EDITORIAL: Talking Russian Turkey


Talking Russian Turkey

Our lead editorial today contains a horrifying litany of failure by the Putin regime in Russia and suffering resulting on the part of the people of Russia. Our second editorial adds even more disturbing data. Sometimes such reporting can overwhelm the senses. Let’s counterbalance it with a very simple real-world example.

Suppose that you were a Russian in the summer of 2008 earning the average national wage of 100 rubles per hour.  You’d be paid in rubles, of course, the tidy sum of roughly 4,000 rubles per week for a full-time job.

Now suppose you’d like to buy a nice new television. It wouldn’t be a Russian model, of course, because Russians don’t make TVs, or much of anything else for that matter in the way of fun or interesting or pleasurable or useful consumer products.  Milk, bread, and some really lame toiletries are about the best Russians can manage. Let’s say you wanted a nice Japanese model, a Sony for example, and it would set you back 6,000 rubles, or a week and a half’s wages.  And you planned, in a responsible manner, to set aside 1,000 rubles per month, 250 per week, for the next six months until you’ve saved up enough for the set.

And then last month, having dutifully squirreled away your kopecks through the long cold winter, you hopped over to your local electronics shop with 6,000 rubles burning a whole in your pocket, full of pride and happy thoughts of all the pleasure you’d have watching your new TV.  Well, you imagined you’d have pleasure, anyway, because not having had a TV before you weren’t full aware of what an absurd pile of unwatchable dreck lies in store for you on state-controlled Russian TV.  Still though, there’s always DVDs and maybe, if you save a few more years, satellite.

But when you enter the shop, you are shocked to find that the price of the TV you had your heart set on is now 9,400 rubles because the conversion factor on rubles to foreign currency has gone from 24 when you started saving to 36 at the moment of intended purchase and on top of that Russia sports 13% annual consumer price inflation. This means it will take you four more months of saving in order to get your TV — that is unless by that time the ruble has fallen to 40 to the dollar (or even lower, Russia’s FOREX reserves having become unexpectedly exhausted and hence unable to continue supporting the ruble at a false value) and inflation has soared even higher, in which case you’d have to start all over yet again, ad infinitum.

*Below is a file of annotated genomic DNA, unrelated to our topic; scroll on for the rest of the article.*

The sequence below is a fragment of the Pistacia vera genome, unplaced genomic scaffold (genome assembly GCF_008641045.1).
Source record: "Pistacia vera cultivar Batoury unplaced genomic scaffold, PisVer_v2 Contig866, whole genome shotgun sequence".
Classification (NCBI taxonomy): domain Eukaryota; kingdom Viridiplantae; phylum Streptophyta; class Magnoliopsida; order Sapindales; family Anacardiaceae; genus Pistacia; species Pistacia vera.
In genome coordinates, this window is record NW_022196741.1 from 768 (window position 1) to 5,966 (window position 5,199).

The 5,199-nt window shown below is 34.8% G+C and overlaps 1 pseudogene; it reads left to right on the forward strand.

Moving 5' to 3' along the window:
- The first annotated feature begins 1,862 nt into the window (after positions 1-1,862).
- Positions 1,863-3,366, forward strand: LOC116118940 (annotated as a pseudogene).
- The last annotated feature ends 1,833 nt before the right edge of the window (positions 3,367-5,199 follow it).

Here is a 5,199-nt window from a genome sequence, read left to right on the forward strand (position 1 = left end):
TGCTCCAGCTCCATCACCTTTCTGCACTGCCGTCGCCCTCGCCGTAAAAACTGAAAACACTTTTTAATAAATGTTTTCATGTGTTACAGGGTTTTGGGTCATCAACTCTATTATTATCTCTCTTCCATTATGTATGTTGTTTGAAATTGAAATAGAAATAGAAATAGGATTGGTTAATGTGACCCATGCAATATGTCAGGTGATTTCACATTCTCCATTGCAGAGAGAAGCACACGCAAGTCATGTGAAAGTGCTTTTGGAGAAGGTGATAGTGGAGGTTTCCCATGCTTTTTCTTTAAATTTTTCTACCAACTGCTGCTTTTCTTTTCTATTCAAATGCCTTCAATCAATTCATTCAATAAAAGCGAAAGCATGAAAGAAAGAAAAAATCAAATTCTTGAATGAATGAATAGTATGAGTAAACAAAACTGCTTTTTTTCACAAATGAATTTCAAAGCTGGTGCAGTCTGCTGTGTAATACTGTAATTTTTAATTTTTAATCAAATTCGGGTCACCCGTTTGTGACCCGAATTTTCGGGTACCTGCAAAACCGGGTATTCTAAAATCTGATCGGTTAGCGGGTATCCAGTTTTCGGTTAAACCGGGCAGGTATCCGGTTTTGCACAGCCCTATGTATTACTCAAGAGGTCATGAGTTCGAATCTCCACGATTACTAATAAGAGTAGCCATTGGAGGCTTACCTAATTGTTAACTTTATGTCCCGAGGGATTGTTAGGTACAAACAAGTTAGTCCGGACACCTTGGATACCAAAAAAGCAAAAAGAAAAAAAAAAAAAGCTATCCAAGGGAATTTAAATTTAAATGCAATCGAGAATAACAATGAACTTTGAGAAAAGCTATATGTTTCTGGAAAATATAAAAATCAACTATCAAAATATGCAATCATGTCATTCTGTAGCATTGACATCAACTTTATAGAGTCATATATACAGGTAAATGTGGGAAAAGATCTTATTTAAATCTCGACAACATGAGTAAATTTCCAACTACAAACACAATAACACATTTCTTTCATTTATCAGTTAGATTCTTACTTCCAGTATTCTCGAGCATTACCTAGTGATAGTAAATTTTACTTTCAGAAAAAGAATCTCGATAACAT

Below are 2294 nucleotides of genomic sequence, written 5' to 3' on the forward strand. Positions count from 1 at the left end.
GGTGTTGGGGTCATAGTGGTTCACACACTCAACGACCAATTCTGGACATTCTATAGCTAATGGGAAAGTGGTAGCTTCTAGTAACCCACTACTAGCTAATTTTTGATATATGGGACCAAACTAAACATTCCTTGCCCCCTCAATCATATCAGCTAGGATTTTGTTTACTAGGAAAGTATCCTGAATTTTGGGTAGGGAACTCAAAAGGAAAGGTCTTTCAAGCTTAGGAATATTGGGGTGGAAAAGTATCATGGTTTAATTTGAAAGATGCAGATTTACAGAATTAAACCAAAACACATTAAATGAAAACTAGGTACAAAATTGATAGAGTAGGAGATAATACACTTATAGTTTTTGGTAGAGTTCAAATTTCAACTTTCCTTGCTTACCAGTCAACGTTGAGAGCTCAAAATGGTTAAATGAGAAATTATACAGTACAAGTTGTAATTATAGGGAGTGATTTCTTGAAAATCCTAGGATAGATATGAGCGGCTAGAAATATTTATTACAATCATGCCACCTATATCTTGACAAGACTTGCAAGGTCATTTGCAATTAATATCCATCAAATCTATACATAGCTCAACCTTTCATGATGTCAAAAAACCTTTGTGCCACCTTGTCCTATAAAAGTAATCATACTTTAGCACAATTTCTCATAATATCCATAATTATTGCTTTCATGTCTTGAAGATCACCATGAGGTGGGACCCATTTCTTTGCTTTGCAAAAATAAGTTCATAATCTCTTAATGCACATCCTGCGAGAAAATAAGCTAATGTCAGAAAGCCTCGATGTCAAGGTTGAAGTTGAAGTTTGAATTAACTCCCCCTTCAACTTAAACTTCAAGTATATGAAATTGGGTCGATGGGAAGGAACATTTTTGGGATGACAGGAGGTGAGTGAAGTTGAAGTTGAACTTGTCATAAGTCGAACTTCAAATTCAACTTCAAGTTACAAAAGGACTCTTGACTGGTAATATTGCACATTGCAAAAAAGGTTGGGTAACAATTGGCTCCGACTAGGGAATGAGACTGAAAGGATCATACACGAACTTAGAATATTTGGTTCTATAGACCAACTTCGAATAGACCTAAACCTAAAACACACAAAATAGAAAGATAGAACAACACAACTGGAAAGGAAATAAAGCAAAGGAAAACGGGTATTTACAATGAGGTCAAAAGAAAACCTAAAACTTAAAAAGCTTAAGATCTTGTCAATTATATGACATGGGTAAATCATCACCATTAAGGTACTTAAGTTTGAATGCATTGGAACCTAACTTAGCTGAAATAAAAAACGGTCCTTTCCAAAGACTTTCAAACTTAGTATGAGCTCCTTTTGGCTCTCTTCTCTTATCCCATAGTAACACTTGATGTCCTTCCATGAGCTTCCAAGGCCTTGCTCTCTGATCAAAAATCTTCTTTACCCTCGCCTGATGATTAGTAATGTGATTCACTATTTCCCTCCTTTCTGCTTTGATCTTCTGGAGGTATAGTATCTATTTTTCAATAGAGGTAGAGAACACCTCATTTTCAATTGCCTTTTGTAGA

Assuming you are lucky enough to keep your job that long, of course, and with unemployment skyrocketing that is certainly a risky proposition at best.  And that you didn’t get sick and need to blow all your savings bribing doctors so they won’t kill you in your hospital bed.

Knowing that Russia is one of the most corrupt societies on the planet as you undoubtedly do, loyal LR reader that you are, perhaps you can now see how theft becomes a rather attractive and even practical option in the view of many Russians.

One response to “EDITORIAL: Talking Russian Turkey

  1. If petty larceny was the only net result in this scenario, that would be ideal.

    In the real world, even criminals recognize profit potential. The end results will be extortion, kidnapping, racketeering and piracy. If our elected nobility is not on one side it will be on the other.

    Moonshiners, drug traffickers and “Robber Barons” were created by government regulation.

    When you say neccessity is the mother of invention, that is not always a good thing.

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